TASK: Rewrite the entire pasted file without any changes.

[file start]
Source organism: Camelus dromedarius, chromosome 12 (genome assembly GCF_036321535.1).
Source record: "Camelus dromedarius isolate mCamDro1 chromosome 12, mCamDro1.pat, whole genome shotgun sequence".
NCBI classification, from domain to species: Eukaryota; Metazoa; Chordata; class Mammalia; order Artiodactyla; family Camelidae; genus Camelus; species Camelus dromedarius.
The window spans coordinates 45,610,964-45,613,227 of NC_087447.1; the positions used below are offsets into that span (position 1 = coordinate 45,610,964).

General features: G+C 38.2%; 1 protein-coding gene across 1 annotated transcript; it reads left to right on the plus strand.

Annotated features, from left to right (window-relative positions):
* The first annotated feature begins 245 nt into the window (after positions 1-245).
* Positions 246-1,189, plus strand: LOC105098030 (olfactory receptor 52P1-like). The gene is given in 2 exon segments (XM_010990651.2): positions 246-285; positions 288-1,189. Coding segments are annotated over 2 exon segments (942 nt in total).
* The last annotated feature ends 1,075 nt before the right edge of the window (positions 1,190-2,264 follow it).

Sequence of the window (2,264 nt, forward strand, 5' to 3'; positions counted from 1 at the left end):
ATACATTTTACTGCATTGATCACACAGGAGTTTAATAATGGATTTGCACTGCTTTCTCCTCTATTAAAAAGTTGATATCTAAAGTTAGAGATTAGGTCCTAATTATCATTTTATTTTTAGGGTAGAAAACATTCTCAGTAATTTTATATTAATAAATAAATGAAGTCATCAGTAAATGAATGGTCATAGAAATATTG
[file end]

Source organism: Camelus dromedarius, chromosome 12 (genome assembly GCF_036321535.1).
Source record: "Camelus dromedarius isolate mCamDro1 chromosome 12, mCamDro1.pat, whole genome shotgun sequence".
NCBI classification, from domain to species: Eukaryota; Metazoa; Chordata; class Mammalia; order Artiodactyla; family Camelidae; genus Camelus; species Camelus dromedarius.
The window spans coordinates 45,610,964-45,613,227 of NC_087447.1; the positions used below are offsets into that span (position 1 = coordinate 45,610,964).

General features: G+C 38.2%; 1 protein-coding gene across 1 annotated transcript; it reads left to right on the plus strand.

Annotated features, from left to right (window-relative positions):
* The first annotated feature begins 245 nt into the window (after positions 1-245).
* Positions 246-1,189, plus strand: LOC105098030 (olfactory receptor 52P1-like). The gene is given in 2 exon segments (XM_010990651.2): positions 246-285; positions 288-1,189. Coding segments are annotated over 2 exon segments (942 nt in total).
* The last annotated feature ends 1,075 nt before the right edge of the window (positions 1,190-2,264 follow it).

Sequence of the window (2,264 nt, forward strand, 5' to 3'; positions counted from 1 at the left end):
ATACATTTTACTGCATTGATCACACAGGAGTTTAATAATGGATTTGCACTGCTTTCTCCTCTATTAAAAAGTTGATATCTAAAGTTAGAGATTAGGTCCTAATTATCATTTTATTTTTAGGGTAGAAAACATTCTCAGTAATTTTATATTAATAAATAAATGAAGTCATCAGTAAATGAATGGTCATAGAAATATTG